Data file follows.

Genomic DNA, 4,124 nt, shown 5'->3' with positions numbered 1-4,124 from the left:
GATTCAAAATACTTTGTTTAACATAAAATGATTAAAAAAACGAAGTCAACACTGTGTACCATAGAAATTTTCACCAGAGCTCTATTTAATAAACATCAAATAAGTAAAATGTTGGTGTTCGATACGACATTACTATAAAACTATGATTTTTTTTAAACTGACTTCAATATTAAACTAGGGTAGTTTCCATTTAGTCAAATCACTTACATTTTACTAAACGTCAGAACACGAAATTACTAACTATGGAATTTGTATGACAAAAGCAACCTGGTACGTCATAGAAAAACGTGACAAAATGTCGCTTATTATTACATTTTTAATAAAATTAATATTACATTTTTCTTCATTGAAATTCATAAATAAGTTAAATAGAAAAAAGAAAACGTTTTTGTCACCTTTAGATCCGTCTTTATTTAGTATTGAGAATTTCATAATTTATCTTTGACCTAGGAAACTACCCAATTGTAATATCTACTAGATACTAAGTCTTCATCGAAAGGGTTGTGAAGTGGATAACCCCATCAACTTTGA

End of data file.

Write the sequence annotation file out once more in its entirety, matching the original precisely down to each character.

Genomic DNA, 4,124 nt, shown 5'->3' with positions numbered 1-4,124 from the left:
GATTCAAAATACTTTGTTTAACATAAAATGATTAAAAAAACGAAGTCAACACTGTGTACCATAGAAATTTTCACCAGAGCTCTATTTAATAAACATCAAATAAGTAAAATGTTGGTGTTCGATACGACATTACTATAAAACTATGATTTTTTTTAAACTGACTTCAATATTAAACTAGGGTAGTTTCCATTTAGTCAAATCACTTACATTTTACTAAACGTCAGAACACGAAATTACTAACTATGGAATTTGTATGACAAAAGCAACCTGGTACGTCATAGAAAAACGTGACAAAATGTCGCTTATTATTACATTTTTAATAAAATTAATATTACATTTTTCTTCATTGAAATTCATAAATAAGTTAAATAGAAAAAAGAAAACGTTTTTGTCACCTTTAGATCCGTCTTTATTTAGTATTGAGAATTTCATAATTTATCTTTGACCTAGGAAACTACCCAATTGTAATATCTACTAGATACTAAGTCTTCATCGAAAGGGTTGTGAAGTGGATAACCCCATCAACTTTGA